by Keenan Marr Tamblyn
As my bold first choice for an ongoing series of reviews I’ll be writing, I’ve decided to embark on one which will likely kill me…to watch every Burt Reynolds movie ever made. Rather than start with the obvious, I’m going with a lesser known Reynolds flick that totally caught my off guard; the enormously entertaining Stick.
Burt Reynolds is an interesting product of Hollywood, given the right conditions he can actually display some real talent, yet for most of his career he wasted it doing vanity projects. Reynolds always seems to want to play the same roles over and over again, for example he starred in THIRTEEN features (and three TV shows) where his his cool-guy character’s name was the full or at least partial title of the film:
Smokey and the Bandit I, II, and III
Based on what I’ve read about him most of his filmography isn’t worth watching, but of course my innate curiosity got the best of me and when I stumbled across Stick I couldn’t resist investigating. Elmore Leonard who wrote the novel of which the film is based on apparently despised this adaptation which of course only fueled my desire to watch it, not because I dislike Leonard but because I needed to understand why he thought it was so bad.
Stick is ridiculous pastiche of characters and settings and it’s three main villains are the absolute best examples of this, Castulo Guerra as the most stereotypical mexican drug lord imaginable, Charles Durning playing a middle man who looks exactly like Mimi from the Drew Carey Show and Stuntman extraordinaire Dar Robinson as Moke, the albino hitman.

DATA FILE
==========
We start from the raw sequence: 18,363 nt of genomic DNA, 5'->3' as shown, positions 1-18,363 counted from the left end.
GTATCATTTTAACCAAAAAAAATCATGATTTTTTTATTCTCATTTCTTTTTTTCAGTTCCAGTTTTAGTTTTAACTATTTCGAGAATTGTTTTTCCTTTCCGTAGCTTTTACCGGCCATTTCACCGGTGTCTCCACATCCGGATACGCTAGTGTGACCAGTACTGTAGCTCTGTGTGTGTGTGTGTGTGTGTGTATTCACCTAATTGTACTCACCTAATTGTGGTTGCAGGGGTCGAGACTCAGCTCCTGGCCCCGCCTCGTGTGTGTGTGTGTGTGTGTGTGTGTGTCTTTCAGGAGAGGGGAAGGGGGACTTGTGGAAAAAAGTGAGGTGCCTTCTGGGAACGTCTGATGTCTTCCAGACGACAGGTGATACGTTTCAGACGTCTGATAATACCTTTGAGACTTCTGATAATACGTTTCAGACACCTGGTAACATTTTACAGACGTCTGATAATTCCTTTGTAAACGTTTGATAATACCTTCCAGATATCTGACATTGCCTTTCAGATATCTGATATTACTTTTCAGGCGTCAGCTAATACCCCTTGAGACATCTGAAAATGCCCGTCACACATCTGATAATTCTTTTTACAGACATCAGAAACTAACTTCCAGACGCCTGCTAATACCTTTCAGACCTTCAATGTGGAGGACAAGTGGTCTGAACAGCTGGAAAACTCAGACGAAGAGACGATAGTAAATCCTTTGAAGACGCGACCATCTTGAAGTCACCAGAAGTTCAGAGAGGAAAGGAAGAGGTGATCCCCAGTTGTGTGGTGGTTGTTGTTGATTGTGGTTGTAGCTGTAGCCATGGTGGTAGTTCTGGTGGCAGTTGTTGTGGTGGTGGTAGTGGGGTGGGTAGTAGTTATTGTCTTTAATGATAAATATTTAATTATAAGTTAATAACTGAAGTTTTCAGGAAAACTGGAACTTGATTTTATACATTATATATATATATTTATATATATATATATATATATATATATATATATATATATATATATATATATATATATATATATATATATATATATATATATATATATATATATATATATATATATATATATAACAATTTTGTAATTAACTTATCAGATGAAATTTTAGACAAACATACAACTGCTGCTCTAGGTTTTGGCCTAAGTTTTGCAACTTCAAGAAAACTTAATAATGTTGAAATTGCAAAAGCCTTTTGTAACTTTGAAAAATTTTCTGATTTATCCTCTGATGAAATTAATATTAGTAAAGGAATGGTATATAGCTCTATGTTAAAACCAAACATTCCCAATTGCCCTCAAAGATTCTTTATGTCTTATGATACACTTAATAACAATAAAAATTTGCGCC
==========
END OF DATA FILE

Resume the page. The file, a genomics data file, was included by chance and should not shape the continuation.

The movie gets about as cartoonish as you’d imagine looking at these characters but the action and direction aren’t half-bad. Surprisingly, the only downside is Reynolds himself. He’s undoubtedly charming (that’s his whole schtick right?) but despite being a so-called “action lead” Burt Reynolds can’t really fight nor is he very believable handling weapons.
Most of his fighting consists of blunt punches and throwing people off or into things while the real action is courtesy of Dar Robinson. This was Dar’s only big acting role as he made his career mostly doing stunt work (the man jumped off the CN Tower not once but TWICE). The first time doubling for Christopher Plummer in the long forgotten Highpoint (from the director of Rituals!) the second time to demonstrate the wire system he himself developed to create more believable falls on film, and for publicity of course. He uses this exact system for what’s easily the best stunt in this film, his character *SPOILER* falls off a building backwards while firing his gun frantically at Reynolds and it looks GREAT. Robinson would unfortunately die the following year when he drove his motorcycle off a cliff (I’m serious).
The film features great stunts, huge explosions and an amazing cast of characters. It should be noted that in addition to starring in the film Reynolds directed it too. You can tell the man has passion and cares about his films, if he had a better agent maybe he wouldn’t be regarded as such a relic in today’s culture. I had a lot of fun with Stick I only hope my further investigations into Burt Reynolds filmography prove to be as fruitful.
BONUS SCREENSHOT FOR GOOD MEASURE: Burt Reynolds driving while eating and George Segal smoking a giant cigar while on his carphone.